Someone I’ve known for a very long time told me he has hepatocellular carcinoma (HCC), which is the most common type of primary liver cancer. He has many tumors, and they inoperable. He went on to write, “It was probably caused by sofosbuvir (Sovaldi).  I was shocked. Did he really believe that? The link between hepatitis C treatment using direct-acting antivirals (DAAs) and HCC has long been disproven. 

This misinformation began with a study published shortly after DAAs were first available. Since then, the study has been reproduced many, many times, each showing different results. In fact, many studies found that successful hepatitis C treatment using DAAs reduces mortality risk from cancer, cardiovascular disease, stroke, and other causes of death.

In the case of my friend, I think he fell victim to another myth, which is that if your hepatitis C is cured, your liver is cured. This is not true if you have cirrhosis, which he did. Cirrhosis, regardless of what caused it, is a big risk factor for liver cancer. In fact, cirrhosis is linked to 80 percent of all HCC cases. So despite being cured of hep C, my friend’s cirrhosis is what likely caused his HCC.

Today is World Cancer Day, and the perfect time to talk about liver cancer.  If you click on this link, you will learn about risk factors, signs and symptoms, and other vital information about HCC. Continue reading to learn how to avoid ending up in my friend’s situation.

Monitoring for HCC After Hepatitis C Treatment

When hepatitis C treatment is successful and you are virus-free, your risk for HCC is determined by the degree of liver damage you have. The HCV Guidelines recommend that the follow-up for patients who do not have advanced fibrosis (stage F0-F2) is the same as if they were never infected with HCV.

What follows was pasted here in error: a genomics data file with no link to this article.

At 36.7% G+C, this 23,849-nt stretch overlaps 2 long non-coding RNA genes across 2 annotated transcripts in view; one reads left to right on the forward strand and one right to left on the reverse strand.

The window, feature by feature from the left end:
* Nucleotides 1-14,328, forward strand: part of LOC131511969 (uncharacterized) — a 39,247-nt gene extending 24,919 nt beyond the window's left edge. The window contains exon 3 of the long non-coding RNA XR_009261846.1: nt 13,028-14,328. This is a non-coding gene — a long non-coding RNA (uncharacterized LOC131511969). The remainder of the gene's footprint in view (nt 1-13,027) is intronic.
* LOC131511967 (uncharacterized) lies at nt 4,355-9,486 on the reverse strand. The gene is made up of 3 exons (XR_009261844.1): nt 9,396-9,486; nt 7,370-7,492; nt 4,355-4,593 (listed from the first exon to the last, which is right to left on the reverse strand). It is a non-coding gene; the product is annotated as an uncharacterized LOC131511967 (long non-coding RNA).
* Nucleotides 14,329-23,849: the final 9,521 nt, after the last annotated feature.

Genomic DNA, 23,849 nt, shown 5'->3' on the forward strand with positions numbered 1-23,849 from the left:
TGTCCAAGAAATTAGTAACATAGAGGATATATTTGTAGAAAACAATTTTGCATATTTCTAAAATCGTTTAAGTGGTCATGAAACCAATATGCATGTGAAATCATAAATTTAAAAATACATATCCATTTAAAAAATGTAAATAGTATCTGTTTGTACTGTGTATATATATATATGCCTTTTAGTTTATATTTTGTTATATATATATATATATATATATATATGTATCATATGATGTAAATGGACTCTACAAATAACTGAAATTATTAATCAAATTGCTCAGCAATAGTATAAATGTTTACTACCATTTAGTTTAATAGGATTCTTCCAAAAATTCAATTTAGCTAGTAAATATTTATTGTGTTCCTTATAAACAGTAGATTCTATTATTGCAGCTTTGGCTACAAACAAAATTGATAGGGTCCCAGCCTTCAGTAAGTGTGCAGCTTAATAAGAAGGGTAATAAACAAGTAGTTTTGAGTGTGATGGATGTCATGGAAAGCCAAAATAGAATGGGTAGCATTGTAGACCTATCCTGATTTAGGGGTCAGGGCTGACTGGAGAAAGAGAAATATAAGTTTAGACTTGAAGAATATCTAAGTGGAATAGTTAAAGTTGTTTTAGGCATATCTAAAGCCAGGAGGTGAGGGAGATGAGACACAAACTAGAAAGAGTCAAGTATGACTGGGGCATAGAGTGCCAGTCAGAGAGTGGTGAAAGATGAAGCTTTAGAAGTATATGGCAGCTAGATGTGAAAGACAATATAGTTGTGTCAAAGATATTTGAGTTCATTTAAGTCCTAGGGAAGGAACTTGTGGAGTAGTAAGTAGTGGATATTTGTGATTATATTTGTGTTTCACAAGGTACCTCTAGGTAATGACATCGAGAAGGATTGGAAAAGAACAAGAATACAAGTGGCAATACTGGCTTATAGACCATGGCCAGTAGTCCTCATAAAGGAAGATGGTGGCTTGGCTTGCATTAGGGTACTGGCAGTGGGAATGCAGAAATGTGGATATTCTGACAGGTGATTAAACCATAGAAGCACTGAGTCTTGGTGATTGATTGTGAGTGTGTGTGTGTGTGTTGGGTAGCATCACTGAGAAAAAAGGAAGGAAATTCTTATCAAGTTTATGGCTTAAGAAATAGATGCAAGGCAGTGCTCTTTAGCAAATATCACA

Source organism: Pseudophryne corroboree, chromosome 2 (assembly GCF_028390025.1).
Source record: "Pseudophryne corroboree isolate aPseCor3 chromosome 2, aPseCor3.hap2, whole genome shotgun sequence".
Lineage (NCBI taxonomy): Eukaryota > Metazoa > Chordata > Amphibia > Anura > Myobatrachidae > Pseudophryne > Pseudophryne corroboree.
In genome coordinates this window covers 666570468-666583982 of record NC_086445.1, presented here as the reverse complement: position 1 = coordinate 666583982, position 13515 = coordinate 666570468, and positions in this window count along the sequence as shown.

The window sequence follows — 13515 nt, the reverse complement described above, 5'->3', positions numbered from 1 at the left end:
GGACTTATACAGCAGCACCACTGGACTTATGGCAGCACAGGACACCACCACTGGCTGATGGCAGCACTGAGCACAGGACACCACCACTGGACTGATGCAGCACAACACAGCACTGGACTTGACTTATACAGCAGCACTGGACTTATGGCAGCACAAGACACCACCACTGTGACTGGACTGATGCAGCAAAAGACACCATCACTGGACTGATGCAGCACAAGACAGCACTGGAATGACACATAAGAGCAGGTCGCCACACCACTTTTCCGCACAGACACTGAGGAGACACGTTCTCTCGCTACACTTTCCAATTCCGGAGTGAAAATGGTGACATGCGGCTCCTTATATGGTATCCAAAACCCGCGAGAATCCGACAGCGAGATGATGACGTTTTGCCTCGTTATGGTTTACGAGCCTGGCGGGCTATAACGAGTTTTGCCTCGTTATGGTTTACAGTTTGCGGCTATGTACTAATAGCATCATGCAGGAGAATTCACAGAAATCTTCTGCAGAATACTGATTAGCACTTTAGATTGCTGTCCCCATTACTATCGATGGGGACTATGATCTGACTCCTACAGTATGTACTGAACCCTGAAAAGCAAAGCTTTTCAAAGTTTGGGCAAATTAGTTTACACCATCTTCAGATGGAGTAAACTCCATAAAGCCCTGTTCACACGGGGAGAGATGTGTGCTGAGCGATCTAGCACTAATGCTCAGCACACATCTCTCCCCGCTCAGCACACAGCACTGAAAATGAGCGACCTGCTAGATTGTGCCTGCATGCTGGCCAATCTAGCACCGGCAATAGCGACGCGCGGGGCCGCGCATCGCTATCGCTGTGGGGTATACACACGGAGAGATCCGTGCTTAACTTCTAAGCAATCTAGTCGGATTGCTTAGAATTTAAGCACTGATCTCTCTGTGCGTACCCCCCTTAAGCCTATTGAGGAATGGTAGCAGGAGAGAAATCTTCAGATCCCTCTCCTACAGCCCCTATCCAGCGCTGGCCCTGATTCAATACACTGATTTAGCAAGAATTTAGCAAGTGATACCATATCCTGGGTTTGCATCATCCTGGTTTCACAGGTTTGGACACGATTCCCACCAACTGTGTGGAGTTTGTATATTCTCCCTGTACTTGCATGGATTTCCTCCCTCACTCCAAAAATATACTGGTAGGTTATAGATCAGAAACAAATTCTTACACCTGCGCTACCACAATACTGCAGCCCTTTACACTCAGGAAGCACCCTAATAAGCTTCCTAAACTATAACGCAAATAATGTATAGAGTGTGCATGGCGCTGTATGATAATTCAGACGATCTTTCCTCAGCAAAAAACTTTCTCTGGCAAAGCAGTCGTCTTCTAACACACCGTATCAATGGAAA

For those with stage F-3 or F4 who achieve a sustained virologic response (SVR), twice-yearly ultrasound examination is recommended. This is because people with cirrhosis (or near-cirrhosis) are at risk for developing hepatocellular carcinoma. If cirrhosis is present, a baseline upper endoscopy is recommended. The purpose of this is to screen for varices, which are swollen vessels in the digestive tract, usually in the esophagus and upper stomach. These can hemorrhage, which can be life threatening. Patients in whom varices are found should be treated and followed as indicated.

The Bottom Line: Hep C cured, stage F0-F2, you are in the clear; stage F3-F4, you need regular monitoring for liver cancer and other complications of cirrhosis.

Still don’t understand why you need to be followed if your hep C is cured? Try looking at it this way: Imagine you are stuck in a horrible blizzard and you get frost bite on your two of your toes; gangrene starts to sets in. When the storm passes, you won’t continue to get frost bite on the other toes, but you still have to get treatment for the toes that have gangrene. The sooner you do this, the better your chances of saving your toes. Hep C is the blizzard - you won’t lose anymore liver cells because of the virus, but you have to deal with the liver damage you have already. 

Don’t end up like my friend. If you think you may have stage F3-F4 liver disease, talk to your doctor. Liver cancer is a fast growing cancer, so do this soon, very soon.

For more information about cancer, visit Cancer Health. The current issue features another friend of mine who has an incredibly inspiring story about liver cancer.